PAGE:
The science of using fingerprint evidence in police investigations is older than Sherlock Holmes. But police have long had a problem matching a fingerprint collected as evidence to an unknown offender.
The Forest Park Police Department is getting some help from the FBI in fingerprint identification, said a report submitted to the Forest Park Village Council Monday.
The pilot program links local police departments to the federal Integrated Automated Fingerprint Identification System (IAFIS), a national database of fingerprints and criminal histories.
Law enforcement officials have long complained that the Illinois State Police take months and even years to process requests for fingerprint identification.
In Forest Park, this lag time caused a three-year delay in the arrest of a man who was eventually convicted of a violent crime that took place locally in 2008.
The female owner of Baubo’s Garden, a now closed lingerie shop at 7234 Madison St., was tied up with several pairs of underwear while she was alone in her store in the afternoon by an unknown man. The man threatened to shoot and stab her. He robbed her of the money in the cash register and stole her jewelry.
Police recovered latent fingerprint and DNA evidence in August, 2008 and sent it to the Illinois State Police Crime Laboratory. They did not get results until May 1, 2011, when state police identified 43-year-old convicted sex offender Edmond Tate, then living in Lafayette, Ind. Tate turned himself in to Country Club Hills police in 2011.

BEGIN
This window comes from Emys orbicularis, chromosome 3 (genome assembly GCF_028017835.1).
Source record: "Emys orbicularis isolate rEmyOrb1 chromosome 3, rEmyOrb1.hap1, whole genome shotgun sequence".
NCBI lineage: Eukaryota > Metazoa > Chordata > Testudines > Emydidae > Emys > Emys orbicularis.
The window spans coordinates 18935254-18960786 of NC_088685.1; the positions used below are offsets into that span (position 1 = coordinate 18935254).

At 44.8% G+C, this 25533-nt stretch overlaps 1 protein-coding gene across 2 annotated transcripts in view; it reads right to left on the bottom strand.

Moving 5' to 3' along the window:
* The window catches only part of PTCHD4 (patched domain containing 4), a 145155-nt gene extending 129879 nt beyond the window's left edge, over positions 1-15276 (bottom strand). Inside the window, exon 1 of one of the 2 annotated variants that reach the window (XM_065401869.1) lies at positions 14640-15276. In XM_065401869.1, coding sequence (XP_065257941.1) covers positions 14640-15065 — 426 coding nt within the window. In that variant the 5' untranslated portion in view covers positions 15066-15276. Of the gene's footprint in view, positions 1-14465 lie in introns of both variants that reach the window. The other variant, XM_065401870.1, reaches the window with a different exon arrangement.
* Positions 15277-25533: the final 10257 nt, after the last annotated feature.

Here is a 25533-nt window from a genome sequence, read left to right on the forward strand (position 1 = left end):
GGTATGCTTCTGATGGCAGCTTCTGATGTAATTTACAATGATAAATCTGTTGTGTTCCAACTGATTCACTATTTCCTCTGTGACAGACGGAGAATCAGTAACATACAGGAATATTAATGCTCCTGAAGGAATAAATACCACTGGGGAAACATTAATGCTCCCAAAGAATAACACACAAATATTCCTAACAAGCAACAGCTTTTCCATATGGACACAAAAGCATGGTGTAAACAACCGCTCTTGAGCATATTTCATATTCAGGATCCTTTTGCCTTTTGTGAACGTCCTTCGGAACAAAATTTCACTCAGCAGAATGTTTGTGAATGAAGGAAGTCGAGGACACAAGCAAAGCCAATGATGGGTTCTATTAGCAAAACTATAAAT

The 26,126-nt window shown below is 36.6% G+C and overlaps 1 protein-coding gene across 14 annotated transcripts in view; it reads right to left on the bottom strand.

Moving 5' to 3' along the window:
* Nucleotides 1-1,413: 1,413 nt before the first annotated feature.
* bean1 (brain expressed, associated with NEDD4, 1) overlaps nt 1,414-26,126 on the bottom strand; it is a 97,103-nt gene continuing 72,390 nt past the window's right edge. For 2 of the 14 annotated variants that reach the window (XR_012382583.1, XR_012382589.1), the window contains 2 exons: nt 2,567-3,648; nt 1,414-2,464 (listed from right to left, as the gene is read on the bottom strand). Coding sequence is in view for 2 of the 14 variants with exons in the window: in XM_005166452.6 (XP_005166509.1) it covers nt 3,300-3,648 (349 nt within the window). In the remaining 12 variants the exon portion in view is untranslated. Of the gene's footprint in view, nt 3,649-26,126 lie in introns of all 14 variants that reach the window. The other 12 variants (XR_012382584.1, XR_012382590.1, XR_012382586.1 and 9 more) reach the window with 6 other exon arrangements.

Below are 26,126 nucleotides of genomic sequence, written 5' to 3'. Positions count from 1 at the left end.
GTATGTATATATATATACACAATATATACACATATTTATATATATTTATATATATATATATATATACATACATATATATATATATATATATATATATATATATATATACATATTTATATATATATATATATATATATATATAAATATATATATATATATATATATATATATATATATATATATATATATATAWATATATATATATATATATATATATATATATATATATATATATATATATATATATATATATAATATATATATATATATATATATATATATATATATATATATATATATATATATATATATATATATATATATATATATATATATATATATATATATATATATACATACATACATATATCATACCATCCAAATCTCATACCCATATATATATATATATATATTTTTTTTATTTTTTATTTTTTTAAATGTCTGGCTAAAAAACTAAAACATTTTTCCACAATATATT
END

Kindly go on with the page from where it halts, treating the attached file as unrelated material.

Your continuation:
Tate was finally tried in December, 2013 and two weeks ago Judge Gregory Ginex sentenced Tate to 28 years in prison.
Police at the time of Tate’s arrest blamed a backlog of fingerprint work at the state police lab for the delay.
With the new FBI system, things are much faster.
“What used to take years, now literally takes minutes,” said the report.
According to the report, a latent fingerprint collected by an evidence technician is captured digitally and then enhanced on the computer with Adobe Photoshop. The print is emailed to the FBI using a secure encryption system.
“Within minutes a list of candidates is automatically generated from the IAFIS system,” the report says.
Private contractors who have been trained as certified fingerprint examiners match the print, if possible, with a candidate. Locally, the prints are matched by Chuck Schauer, a former DEA officer and retired River Forest Police sergeant.
“This program is one of the few of its kind in the United States,” the report said. Forest Park participates, along with 13 other suburbs in the West Suburban Directed Gang Enforcement (WEDGE).
Forest Park police said fingerprint matching through IAFIS helped solve five cases in Forest Park in 2013.